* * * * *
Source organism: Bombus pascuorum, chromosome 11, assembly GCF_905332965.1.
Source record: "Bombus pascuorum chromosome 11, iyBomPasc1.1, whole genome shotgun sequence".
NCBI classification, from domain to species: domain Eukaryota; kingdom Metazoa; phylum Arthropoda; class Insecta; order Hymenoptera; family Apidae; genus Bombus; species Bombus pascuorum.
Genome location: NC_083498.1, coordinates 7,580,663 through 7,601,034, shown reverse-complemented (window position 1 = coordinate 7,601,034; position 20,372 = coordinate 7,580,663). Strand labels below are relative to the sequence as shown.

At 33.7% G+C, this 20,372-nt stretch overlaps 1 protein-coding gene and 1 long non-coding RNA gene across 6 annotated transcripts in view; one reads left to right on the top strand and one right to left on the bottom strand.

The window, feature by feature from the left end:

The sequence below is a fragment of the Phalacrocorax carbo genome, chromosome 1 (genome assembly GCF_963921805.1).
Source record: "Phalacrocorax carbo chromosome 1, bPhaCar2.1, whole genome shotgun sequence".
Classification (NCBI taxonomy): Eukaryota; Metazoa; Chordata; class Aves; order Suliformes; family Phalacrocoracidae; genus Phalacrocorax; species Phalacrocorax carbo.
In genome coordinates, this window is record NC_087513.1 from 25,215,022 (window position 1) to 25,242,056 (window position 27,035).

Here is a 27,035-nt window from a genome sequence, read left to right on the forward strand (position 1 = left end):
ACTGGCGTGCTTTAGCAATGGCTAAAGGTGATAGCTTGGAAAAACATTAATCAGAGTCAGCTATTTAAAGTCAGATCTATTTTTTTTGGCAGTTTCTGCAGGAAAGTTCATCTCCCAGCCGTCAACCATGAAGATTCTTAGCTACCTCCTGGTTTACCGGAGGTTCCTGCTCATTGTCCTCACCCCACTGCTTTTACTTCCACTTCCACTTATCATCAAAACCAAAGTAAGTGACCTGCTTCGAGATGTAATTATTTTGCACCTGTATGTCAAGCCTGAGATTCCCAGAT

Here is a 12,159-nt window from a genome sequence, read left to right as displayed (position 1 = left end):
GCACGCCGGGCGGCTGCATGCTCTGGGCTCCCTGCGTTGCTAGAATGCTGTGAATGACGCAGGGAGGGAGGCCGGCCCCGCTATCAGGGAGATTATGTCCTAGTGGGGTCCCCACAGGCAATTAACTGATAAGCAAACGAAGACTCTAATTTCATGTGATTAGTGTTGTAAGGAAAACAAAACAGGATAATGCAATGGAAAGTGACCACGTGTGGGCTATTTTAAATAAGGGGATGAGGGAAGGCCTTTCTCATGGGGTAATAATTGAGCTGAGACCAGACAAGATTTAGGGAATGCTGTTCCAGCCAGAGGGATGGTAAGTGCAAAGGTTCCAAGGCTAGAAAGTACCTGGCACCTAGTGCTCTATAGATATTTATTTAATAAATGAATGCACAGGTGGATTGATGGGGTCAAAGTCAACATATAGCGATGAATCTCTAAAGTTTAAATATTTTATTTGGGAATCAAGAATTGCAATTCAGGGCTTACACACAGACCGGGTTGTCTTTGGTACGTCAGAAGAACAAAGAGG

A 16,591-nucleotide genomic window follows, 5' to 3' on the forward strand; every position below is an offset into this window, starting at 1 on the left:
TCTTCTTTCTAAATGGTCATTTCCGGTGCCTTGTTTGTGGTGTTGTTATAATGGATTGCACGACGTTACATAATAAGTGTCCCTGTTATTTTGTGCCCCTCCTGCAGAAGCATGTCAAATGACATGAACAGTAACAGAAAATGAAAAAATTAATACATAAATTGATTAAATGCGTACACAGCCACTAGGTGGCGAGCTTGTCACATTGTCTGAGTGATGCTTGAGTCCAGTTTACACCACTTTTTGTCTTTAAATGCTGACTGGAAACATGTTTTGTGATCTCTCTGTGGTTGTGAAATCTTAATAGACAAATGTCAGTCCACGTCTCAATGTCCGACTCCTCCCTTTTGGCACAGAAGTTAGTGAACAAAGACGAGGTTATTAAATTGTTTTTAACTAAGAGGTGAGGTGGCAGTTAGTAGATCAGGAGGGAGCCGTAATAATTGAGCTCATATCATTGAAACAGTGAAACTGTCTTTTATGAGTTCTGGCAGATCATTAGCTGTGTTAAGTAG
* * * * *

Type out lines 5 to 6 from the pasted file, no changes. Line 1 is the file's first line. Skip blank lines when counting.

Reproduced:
At 33.7% G+C, this 20,372-nt stretch overlaps 1 protein-coding gene and 1 long non-coding RNA gene across 6 annotated transcripts in view; one reads left to right on the top strand and one right to left on the bottom strand.

The window, feature by feature from the left end: